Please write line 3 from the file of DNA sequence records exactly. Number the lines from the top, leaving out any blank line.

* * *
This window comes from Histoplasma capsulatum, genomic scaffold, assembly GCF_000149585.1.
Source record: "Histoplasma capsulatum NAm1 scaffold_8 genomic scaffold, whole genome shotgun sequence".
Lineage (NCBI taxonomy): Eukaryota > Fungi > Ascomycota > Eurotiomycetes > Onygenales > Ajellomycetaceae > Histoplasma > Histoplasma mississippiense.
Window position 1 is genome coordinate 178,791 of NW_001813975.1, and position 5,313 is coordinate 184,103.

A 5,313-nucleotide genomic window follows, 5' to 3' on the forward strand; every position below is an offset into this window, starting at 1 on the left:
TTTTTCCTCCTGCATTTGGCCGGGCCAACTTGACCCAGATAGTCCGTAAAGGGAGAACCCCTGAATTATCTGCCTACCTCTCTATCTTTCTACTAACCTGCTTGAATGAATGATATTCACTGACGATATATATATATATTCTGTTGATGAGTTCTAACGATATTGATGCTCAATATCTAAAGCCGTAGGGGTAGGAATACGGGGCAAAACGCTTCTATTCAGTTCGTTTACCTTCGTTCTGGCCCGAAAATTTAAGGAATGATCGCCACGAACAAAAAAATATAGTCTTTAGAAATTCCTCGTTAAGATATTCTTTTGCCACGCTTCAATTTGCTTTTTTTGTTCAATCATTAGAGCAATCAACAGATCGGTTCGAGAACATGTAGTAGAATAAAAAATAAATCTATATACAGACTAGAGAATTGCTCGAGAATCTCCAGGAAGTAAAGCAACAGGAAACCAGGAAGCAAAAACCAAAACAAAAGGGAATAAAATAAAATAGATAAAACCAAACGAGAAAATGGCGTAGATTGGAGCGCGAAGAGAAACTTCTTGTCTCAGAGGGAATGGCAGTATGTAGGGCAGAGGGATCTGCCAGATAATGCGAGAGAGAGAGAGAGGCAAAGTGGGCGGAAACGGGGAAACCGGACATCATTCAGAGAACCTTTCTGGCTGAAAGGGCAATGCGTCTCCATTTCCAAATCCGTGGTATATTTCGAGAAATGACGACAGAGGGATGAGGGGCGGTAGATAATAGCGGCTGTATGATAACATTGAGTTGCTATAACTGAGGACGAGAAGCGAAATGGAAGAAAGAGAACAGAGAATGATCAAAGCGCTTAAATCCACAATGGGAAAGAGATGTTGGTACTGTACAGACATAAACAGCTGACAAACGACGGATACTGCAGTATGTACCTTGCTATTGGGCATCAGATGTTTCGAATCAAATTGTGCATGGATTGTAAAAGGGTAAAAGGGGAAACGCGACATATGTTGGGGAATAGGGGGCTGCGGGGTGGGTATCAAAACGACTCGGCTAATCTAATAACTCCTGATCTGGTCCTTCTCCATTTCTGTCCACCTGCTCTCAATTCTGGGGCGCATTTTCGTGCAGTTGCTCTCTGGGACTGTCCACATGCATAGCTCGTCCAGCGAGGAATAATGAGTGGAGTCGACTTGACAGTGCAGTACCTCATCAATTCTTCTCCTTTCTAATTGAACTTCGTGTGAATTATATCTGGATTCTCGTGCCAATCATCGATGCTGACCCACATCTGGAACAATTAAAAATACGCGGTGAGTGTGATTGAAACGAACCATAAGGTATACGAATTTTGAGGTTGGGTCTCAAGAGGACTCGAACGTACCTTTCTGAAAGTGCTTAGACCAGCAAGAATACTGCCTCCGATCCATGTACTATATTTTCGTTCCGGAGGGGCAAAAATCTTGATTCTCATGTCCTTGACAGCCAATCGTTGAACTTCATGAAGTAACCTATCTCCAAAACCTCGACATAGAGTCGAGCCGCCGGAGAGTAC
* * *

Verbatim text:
Lineage (NCBI taxonomy): Eukaryota > Fungi > Ascomycota > Eurotiomycetes > Onygenales > Ajellomycetaceae > Histoplasma > Histoplasma mississippiense.